On the History of the Form of Administrative Decisions: How Decisions Begin to Desire Uncertainty

Research output: Contribution to journalJournal articleResearchpeer-review

Abstract

In management and organization history, the concept of the decision has often been understood as an ahistorical phenomenon. The changing contexts, technologies, and subjects of decision-making have been thoroughly studied, but decision itself is rarely made an object of historical investigation. Addressing the question of how the very form of the decision changes in the course of history, this article studies the Danish public administration from the late nineteenth century to today. We argue that, over time, public administration reacts to self-produced complexity by developing higher and higher orders of decision-making resulting in a form of decision-making that deconstructs the very difference between decision premises and decision. We conclude that public administration has undergone a development where decision-making is increasingly used not to absorb uncertainty, but to create uncertainty in order to create new possibilities for public administration itself.
In management and organization history, the concept of the decision has often been understood as an ahistorical phenomenon. The changing contexts, technologies, and subjects of decision-making have been thoroughly studied, but decision itself is rarely made an object of historical investigation. Addressing the question of how the very form of the decision changes in the course of history, this article studies the Danish public administration from the late nineteenth century to today. We argue that, over time, public administration reacts to self-produced complexity by developing higher and higher orders of decision-making resulting in a form of decision-making that deconstructs the very difference between decision premises and decision. We conclude that public administration has undergone a development where decision-making is increasingly used not to absorb uncertainty, but to create uncertainty in order to create new possibilities for public administration itself.
LanguageEnglish
JournalManagement & Organizational History
Volume12
Issue number2
Pages119-141
ISSN1744-9359
DOIs
StatePublished - 2017

Bibliographical note

Published online: 16. May 2017

Keywords

  • Public administration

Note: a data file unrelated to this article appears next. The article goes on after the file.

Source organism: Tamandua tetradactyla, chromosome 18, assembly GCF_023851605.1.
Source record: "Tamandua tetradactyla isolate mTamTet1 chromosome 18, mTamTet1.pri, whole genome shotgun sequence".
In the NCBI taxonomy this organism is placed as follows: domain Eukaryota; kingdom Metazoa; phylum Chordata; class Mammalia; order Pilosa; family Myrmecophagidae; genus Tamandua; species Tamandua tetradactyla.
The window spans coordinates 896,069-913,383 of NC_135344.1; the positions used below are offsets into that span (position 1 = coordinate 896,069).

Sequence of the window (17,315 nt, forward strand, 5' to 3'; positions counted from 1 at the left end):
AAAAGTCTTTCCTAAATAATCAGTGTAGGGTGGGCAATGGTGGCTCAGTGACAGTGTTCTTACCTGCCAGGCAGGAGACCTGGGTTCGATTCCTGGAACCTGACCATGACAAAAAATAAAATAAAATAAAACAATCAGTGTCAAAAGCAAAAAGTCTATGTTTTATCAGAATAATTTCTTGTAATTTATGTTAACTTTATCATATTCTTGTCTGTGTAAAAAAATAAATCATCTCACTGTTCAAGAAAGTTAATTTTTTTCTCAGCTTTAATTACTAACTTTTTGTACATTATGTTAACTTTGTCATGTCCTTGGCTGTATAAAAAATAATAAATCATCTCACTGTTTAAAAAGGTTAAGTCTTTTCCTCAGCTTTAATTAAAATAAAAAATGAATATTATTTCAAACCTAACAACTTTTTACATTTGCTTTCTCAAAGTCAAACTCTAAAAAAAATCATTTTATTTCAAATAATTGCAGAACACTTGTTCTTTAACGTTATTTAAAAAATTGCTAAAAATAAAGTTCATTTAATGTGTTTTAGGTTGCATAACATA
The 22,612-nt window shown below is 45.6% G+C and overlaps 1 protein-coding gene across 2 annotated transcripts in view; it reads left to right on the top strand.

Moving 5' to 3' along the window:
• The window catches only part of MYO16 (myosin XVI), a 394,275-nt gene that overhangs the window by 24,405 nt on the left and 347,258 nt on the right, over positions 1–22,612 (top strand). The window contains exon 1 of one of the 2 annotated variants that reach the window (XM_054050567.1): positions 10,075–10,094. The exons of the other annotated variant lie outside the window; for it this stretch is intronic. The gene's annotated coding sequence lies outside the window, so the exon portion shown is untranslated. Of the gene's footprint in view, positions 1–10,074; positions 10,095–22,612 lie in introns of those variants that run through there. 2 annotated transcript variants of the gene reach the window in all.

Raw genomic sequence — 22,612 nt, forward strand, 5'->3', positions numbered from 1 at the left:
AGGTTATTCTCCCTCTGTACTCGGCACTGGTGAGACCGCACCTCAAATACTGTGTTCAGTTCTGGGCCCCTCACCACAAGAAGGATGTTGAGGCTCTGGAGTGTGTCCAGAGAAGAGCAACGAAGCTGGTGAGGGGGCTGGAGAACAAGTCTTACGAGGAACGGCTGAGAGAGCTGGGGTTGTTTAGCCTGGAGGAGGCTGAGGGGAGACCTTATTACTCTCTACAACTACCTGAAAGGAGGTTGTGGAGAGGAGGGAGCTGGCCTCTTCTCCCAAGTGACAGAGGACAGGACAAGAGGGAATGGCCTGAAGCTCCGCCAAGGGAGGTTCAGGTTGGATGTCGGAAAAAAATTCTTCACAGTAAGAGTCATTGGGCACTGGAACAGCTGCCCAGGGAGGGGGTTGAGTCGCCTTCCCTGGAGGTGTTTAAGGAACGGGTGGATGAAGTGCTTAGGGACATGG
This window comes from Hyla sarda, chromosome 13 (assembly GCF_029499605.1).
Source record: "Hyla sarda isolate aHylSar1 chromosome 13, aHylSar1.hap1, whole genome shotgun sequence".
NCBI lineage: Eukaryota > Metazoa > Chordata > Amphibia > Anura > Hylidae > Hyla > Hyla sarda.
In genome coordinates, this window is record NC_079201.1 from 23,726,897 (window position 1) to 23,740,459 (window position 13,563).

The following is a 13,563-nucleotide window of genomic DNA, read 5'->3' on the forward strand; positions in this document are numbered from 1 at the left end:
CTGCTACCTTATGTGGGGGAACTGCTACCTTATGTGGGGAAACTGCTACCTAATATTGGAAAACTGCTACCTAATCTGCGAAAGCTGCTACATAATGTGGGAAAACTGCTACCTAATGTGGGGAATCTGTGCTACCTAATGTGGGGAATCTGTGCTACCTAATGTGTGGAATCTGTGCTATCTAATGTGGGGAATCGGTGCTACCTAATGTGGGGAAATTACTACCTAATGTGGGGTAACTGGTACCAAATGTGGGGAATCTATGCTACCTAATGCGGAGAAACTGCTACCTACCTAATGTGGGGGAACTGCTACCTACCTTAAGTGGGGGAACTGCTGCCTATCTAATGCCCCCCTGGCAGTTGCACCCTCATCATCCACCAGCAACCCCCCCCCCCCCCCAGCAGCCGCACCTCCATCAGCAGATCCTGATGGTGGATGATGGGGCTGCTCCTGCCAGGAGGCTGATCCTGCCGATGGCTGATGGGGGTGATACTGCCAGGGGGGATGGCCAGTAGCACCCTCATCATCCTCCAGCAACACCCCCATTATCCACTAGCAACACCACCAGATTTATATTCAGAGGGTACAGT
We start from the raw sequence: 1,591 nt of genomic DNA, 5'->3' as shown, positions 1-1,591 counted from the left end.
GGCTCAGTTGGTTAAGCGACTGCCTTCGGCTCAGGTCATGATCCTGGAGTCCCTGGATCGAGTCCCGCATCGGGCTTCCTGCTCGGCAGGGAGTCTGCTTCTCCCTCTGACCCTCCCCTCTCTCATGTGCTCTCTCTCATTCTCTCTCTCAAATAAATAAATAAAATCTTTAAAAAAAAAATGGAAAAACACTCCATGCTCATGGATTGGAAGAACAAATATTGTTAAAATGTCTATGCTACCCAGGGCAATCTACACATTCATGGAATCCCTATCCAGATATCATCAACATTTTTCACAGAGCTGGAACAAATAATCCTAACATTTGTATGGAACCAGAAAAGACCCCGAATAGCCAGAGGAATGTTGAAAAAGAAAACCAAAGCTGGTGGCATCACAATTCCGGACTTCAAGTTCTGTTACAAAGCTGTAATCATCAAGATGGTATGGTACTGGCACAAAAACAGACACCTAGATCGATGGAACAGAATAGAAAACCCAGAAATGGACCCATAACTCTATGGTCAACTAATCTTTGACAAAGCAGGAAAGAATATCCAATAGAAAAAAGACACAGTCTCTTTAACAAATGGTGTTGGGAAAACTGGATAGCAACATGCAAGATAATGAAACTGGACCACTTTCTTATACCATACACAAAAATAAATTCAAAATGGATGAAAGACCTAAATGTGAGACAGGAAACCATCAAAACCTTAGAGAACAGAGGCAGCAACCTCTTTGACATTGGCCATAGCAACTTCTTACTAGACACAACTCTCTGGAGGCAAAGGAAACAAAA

• decision-making
  • Luhmann
  • Denmark
  • Temporality
  • Potentialization
  • Conceptual history

Cite this

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title = "On the History of the Form of Administrative Decisions: How Decisions Begin to Desire Uncertainty",
abstract = "In management and organization history, the concept of the decision has often been understood as an ahistorical phenomenon. The changing contexts, technologies, and subjects of decision-making have been thoroughly studied, but decision itself is rarely made an object of historical investigation. Addressing the question of how the very form of the decision changes in the course of history, this article studies the Danish public administration from the late nineteenth century to today. We argue that, over time, public administration reacts to self-produced complexity by developing higher and higher orders of decision-making resulting in a form of decision-making that deconstructs the very difference between decision premises and decision. We conclude that public administration has undergone a development where decision-making is increasingly used not to absorb uncertainty, but to create uncertainty in order to create new possibilities for public administration itself.",
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language = "English",
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pages = "119--141",
journal = "Management & Organizational History",
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On the History of the Form of Administrative Decisions : How Decisions Begin to Desire Uncertainty. / Åkerstrøm Andersen, Niels; Pors, Justine Grønbæk.

In: Management & Organizational History, Vol. 12, No. 2, 2017, p. 119-141.

Research output: Contribution to journalJournal articleResearchpeer-review

TY - JOUR

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PY - 2017

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AB - In management and organization history, the concept of the decision has often been understood as an ahistorical phenomenon. The changing contexts, technologies, and subjects of decision-making have been thoroughly studied, but decision itself is rarely made an object of historical investigation. Addressing the question of how the very form of the decision changes in the course of history, this article studies the Danish public administration from the late nineteenth century to today. We argue that, over time, public administration reacts to self-produced complexity by developing higher and higher orders of decision-making resulting in a form of decision-making that deconstructs the very difference between decision premises and decision. We conclude that public administration has undergone a development where decision-making is increasingly used not to absorb uncertainty, but to create uncertainty in order to create new possibilities for public administration itself.

KW - Public administration

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KW - Denmark

KW - Temporality

KW - Potentialization

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